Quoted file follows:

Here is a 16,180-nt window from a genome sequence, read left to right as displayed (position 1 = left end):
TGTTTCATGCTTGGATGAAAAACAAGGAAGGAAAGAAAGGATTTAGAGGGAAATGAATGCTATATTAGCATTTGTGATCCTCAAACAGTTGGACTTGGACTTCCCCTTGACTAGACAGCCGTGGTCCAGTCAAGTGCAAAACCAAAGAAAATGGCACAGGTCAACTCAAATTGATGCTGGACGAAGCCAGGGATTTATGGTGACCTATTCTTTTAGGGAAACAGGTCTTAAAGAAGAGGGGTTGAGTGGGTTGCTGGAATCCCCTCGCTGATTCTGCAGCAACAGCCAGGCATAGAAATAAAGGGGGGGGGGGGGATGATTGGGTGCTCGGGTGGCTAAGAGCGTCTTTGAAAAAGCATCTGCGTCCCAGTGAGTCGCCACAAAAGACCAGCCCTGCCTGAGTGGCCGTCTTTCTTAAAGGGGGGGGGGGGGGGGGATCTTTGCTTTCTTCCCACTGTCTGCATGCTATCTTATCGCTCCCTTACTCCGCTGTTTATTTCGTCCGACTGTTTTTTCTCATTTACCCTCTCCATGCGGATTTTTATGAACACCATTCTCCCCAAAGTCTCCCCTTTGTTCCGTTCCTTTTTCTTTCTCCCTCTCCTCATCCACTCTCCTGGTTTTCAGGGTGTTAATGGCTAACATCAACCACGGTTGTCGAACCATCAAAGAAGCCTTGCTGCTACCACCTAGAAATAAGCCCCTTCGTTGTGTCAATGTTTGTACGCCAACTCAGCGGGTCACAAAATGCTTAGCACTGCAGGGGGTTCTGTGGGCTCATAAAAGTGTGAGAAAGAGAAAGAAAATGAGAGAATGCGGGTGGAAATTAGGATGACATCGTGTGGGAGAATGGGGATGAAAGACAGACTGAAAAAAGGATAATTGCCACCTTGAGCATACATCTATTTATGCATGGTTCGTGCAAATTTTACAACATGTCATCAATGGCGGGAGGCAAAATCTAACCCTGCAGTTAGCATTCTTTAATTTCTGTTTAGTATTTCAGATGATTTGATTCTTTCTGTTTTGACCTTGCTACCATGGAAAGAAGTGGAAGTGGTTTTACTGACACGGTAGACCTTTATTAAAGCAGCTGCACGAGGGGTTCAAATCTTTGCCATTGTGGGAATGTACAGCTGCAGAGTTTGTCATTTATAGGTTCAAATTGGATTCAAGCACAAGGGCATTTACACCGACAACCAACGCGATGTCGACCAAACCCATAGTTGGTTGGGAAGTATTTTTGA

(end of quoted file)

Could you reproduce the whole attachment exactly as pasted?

Here is a 16,180-nt window from a genome sequence, read left to right as displayed (position 1 = left end):
TGTTTCATGCTTGGATGAAAAACAAGGAAGGAAAGAAAGGATTTAGAGGGAAATGAATGCTATATTAGCATTTGTGATCCTCAAACAGTTGGACTTGGACTTCCCCTTGACTAGACAGCCGTGGTCCAGTCAAGTGCAAAACCAAAGAAAATGGCACAGGTCAACTCAAATTGATGCTGGACGAAGCCAGGGATTTATGGTGACCTATTCTTTTAGGGAAACAGGTCTTAAAGAAGAGGGGTTGAGTGGGTTGCTGGAATCCCCTCGCTGATTCTGCAGCAACAGCCAGGCATAGAAATAAAGGGGGGGGGGGGGATGATTGGGTGCTCGGGTGGCTAAGAGCGTCTTTGAAAAAGCATCTGCGTCCCAGTGAGTCGCCACAAAAGACCAGCCCTGCCTGAGTGGCCGTCTTTCTTAAAGGGGGGGGGGGGGGGGGATCTTTGCTTTCTTCCCACTGTCTGCATGCTATCTTATCGCTCCCTTACTCCGCTGTTTATTTCGTCCGACTGTTTTTTCTCATTTACCCTCTCCATGCGGATTTTTATGAACACCATTCTCCCCAAAGTCTCCCCTTTGTTCCGTTCCTTTTTCTTTCTCCCTCTCCTCATCCACTCTCCTGGTTTTCAGGGTGTTAATGGCTAACATCAACCACGGTTGTCGAACCATCAAAGAAGCCTTGCTGCTACCACCTAGAAATAAGCCCCTTCGTTGTGTCAATGTTTGTACGCCAACTCAGCGGGTCACAAAATGCTTAGCACTGCAGGGGGTTCTGTGGGCTCATAAAAGTGTGAGAAAGAGAAAGAAAATGAGAGAATGCGGGTGGAAATTAGGATGACATCGTGTGGGAGAATGGGGATGAAAGACAGACTGAAAAAAGGATAATTGCCACCTTGAGCATACATCTATTTATGCATGGTTCGTGCAAATTTTACAACATGTCATCAATGGCGGGAGGCAAAATCTAACCCTGCAGTTAGCATTCTTTAATTTCTGTTTAGTATTTCAGATGATTTGATTCTTTCTGTTTTGACCTTGCTACCATGGAAAGAAGTGGAAGTGGTTTTACTGACACGGTAGACCTTTATTAAAGCAGCTGCACGAGGGGTTCAAATCTTTGCCATTGTGGGAATGTACAGCTGCAGAGTTTGTCATTTATAGGTTCAAATTGGATTCAAGCACAAGGGCATTTACACCGACAACCAACGCGATGTCGACCAAACCCATAGTTGGTTGGGAAGTATTTTTGA